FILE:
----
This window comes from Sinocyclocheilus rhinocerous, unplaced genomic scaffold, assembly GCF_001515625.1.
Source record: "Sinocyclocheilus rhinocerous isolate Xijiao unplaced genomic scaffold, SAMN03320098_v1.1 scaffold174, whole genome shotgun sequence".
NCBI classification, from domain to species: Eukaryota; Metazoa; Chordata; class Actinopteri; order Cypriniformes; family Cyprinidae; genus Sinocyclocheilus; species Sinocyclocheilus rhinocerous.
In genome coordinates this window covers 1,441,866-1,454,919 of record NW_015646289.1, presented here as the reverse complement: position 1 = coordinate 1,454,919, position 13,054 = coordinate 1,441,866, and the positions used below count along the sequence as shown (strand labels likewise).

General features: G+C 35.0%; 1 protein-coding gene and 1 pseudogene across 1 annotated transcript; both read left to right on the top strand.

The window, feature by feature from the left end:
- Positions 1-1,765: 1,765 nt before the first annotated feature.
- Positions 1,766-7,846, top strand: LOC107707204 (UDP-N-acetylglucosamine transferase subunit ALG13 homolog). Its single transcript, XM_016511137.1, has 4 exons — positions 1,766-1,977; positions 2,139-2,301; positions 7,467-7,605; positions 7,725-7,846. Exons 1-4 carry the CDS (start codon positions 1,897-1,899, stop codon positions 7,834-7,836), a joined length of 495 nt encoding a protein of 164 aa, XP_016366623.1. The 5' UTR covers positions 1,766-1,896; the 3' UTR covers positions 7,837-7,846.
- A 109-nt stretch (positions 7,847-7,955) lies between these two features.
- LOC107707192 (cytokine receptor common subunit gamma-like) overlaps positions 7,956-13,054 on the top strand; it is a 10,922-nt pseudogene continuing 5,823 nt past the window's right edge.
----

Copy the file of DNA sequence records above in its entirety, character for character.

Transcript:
This window comes from Sinocyclocheilus rhinocerous, unplaced genomic scaffold, assembly GCF_001515625.1.
Source record: "Sinocyclocheilus rhinocerous isolate Xijiao unplaced genomic scaffold, SAMN03320098_v1.1 scaffold174, whole genome shotgun sequence".
NCBI classification, from domain to species: Eukaryota; Metazoa; Chordata; class Actinopteri; order Cypriniformes; family Cyprinidae; genus Sinocyclocheilus; species Sinocyclocheilus rhinocerous.
In genome coordinates this window covers 1,441,866-1,454,919 of record NW_015646289.1, presented here as the reverse complement: position 1 = coordinate 1,454,919, position 13,054 = coordinate 1,441,866, and the positions used below count along the sequence as shown (strand labels likewise).

General features: G+C 35.0%; 1 protein-coding gene and 1 pseudogene across 1 annotated transcript; both read left to right on the top strand.

The window, feature by feature from the left end:
- Positions 1-1,765: 1,765 nt before the first annotated feature.
- Positions 1,766-7,846, top strand: LOC107707204 (UDP-N-acetylglucosamine transferase subunit ALG13 homolog). Its single transcript, XM_016511137.1, has 4 exons — positions 1,766-1,977; positions 2,139-2,301; positions 7,467-7,605; positions 7,725-7,846. Exons 1-4 carry the CDS (start codon positions 1,897-1,899, stop codon positions 7,834-7,836), a joined length of 495 nt encoding a protein of 164 aa, XP_016366623.1. The 5' UTR covers positions 1,766-1,896; the 3' UTR covers positions 7,837-7,846.
- A 109-nt stretch (positions 7,847-7,955) lies between these two features.
- LOC107707192 (cytokine receptor common subunit gamma-like) overlaps positions 7,956-13,054 on the top strand; it is a 10,922-nt pseudogene continuing 5,823 nt past the window's right edge.